Every day we dress ourselves in sartorial statements. Whether we know it or not, or desire it or not, what we wear is an expression of identity. Recently, growing awareness of gender fluidity and gender ambiguity has led to the questioning of the complex role clothing and fashion play in gender expression and social perceptions of gendered bodies. For generations, fashion kept the stereotyping of clothing, responding to and partly setting society’s expectations for gender roles: dresses for girls and trousers for boys, for instance. Many brands still uphold this binary; Chloé, for example, maintains, from fabric to design, a conventional definition of femininity.
More recently, brands such as Comme des Garçons and Saint Laurent have moved towards the non-normative and unconventional as creative strategies. They delve into androgyny and unisex clothing, turning gender from a demarcation tool into an endless, unbound space for self-expression. The pushing of social norms shows how willing the industry is to genuinely explore the gender spectrum. Launched in October 2009, Candy magazine marked this tendency of blurring boundaries and embracing the fluidity of gender, and applauded the LGBT community in all its glory, with James Franco in drag on one of it covers. Their featuring of men dressed as women without being overly feminine underlines the gender spectrum and challenges the common expectations of transgender individuals.
Despite the fashion industry pushing the threshold of acceptability and attempting to dismantle stereotypical gender roles, many issues are still there. The Channel 4 documentary, Born Risky, considers gender identity performed through style and fashion choices. Grayson Perry interviews EJ, a fashion dress historian, who refuses to wear a dress, knowing how “important clothes are to constructing his masculine identity.” By wearing this style of clothing, he would be “the wrong gender.” This correlation of being dressed with being a gender underlines the lingering rigidity of discourse around the clothed body.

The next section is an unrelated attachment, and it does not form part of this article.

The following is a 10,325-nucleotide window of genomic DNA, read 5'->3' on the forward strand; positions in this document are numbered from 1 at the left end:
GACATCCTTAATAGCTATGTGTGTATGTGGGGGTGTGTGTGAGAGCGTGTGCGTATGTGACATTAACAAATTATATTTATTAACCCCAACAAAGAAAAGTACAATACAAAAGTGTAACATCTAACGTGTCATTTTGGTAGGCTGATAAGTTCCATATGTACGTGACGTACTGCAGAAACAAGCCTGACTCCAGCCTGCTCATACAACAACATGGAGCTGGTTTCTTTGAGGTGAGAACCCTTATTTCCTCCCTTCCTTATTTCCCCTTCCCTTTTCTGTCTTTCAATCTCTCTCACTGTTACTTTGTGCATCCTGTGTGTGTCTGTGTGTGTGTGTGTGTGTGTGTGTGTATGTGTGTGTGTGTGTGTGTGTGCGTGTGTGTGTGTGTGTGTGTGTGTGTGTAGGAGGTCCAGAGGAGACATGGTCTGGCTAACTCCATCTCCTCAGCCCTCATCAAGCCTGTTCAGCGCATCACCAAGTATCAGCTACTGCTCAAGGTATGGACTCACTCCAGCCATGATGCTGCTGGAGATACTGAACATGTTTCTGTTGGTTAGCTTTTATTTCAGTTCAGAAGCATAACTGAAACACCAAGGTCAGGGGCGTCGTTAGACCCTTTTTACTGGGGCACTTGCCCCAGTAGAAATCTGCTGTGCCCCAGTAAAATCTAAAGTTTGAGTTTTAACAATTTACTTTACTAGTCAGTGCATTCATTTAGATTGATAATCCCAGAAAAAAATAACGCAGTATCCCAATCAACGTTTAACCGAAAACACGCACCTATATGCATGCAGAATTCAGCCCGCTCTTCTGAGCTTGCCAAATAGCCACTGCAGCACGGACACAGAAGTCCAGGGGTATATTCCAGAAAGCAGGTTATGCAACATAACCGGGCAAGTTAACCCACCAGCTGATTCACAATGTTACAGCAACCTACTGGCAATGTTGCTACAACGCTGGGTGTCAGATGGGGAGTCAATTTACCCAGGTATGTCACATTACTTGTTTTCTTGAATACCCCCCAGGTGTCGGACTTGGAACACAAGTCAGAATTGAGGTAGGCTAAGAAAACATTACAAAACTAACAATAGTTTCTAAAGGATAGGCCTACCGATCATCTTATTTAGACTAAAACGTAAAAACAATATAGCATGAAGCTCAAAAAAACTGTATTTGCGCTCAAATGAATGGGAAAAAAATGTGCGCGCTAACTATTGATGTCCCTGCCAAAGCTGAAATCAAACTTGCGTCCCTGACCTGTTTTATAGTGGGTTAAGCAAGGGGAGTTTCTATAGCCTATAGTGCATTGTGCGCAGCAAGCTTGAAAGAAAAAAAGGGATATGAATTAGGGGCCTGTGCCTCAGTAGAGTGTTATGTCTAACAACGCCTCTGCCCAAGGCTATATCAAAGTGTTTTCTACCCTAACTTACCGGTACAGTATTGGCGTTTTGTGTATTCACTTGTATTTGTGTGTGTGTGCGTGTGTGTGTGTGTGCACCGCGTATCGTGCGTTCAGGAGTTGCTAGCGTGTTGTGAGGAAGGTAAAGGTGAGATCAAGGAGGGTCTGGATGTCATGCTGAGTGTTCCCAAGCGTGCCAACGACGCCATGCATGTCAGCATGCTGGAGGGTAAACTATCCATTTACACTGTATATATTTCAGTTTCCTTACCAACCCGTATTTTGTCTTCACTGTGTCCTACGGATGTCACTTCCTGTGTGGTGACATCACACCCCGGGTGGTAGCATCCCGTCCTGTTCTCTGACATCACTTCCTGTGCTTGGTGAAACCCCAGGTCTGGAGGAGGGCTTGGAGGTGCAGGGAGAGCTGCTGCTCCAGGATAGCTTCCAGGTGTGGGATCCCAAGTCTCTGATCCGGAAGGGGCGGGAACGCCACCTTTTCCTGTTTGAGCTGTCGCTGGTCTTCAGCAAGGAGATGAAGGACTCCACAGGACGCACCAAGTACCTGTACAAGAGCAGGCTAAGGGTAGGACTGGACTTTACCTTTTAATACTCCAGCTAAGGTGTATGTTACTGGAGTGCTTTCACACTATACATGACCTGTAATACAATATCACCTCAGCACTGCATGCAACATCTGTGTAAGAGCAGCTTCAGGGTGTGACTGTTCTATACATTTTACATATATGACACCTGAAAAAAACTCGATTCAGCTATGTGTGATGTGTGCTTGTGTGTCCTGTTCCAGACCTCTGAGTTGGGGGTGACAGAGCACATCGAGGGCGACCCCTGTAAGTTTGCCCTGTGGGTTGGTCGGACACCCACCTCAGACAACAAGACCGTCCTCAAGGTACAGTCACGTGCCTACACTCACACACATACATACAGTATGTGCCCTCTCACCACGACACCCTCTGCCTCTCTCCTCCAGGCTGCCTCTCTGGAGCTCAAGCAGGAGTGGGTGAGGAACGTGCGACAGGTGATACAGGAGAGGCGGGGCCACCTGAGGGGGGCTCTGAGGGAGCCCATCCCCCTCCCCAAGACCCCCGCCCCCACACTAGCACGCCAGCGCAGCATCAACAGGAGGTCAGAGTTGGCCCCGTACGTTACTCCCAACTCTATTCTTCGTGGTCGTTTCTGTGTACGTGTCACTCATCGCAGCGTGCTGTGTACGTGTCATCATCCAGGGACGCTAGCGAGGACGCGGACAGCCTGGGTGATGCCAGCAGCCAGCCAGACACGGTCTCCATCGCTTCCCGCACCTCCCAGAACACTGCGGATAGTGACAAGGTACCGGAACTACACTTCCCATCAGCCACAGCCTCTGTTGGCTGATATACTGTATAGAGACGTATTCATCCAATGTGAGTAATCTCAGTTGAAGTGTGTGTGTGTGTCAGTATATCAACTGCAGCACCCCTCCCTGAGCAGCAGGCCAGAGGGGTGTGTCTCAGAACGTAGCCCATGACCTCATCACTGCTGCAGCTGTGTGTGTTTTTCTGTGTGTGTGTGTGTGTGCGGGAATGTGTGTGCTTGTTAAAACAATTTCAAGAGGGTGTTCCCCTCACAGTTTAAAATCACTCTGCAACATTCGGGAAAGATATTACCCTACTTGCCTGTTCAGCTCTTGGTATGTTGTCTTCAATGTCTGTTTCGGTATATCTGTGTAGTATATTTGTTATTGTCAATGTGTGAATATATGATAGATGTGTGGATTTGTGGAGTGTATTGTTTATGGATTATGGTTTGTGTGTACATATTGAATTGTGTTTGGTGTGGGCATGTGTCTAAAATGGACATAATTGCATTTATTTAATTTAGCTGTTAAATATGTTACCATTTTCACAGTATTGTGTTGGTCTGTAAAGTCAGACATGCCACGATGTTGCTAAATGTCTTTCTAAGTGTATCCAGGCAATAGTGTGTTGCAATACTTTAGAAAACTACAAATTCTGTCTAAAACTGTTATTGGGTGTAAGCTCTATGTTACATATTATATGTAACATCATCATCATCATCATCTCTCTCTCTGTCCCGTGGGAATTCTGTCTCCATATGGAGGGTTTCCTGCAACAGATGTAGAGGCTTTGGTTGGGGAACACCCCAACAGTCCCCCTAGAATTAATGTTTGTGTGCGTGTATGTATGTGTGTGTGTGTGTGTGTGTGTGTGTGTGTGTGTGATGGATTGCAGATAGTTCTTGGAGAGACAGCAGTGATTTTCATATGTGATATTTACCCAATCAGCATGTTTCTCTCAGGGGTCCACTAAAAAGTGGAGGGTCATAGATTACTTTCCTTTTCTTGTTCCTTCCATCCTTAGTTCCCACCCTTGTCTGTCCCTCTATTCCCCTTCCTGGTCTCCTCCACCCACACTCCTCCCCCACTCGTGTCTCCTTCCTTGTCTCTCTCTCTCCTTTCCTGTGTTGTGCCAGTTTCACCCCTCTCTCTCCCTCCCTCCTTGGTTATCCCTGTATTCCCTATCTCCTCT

Designing and styling are very often visibly infused with traditional understandings of the body, risking to reproduce ideas of an “ideal” gender. A dress is a stereotypical piece of clothing for a woman, thus allowing society to question an individual identified as a man when wearing one. When the fashion world refuses gender attribution as a driver of aesthetics, the implication of a “correct” gender disappears. Destabilising as this might sound, it is worth noting that fashion plays an essential role in socialising individuals into their right gender, affirming or disavowing the direction individuals take in expressing identity.
Gender-neutral designs and androgyny in fashion are certainly liberating, but it is important to see whether this is another face of the same coin. The vector of power is the same, regardless of the content: telling women and men to wear female and male clothing is on the same ethical ground with telling them they can (or should) wear gender-ambiguous designs. In both cases, individuals are offered recipes for the understanding of their own bodies and selves.
Nevertheless, refusal and resistance are the step stones towards necessary de-classification and subversion of the relation we have with clothes. Denying sartorial markers of gender both requires and offers freedom – the kind of freedom that has many people asking “is this dress really made for my body?” rather than accepting the conventional knowledge that their body was made for that dress.
Words: Louise Squire
Copy edited by Elena Stanciu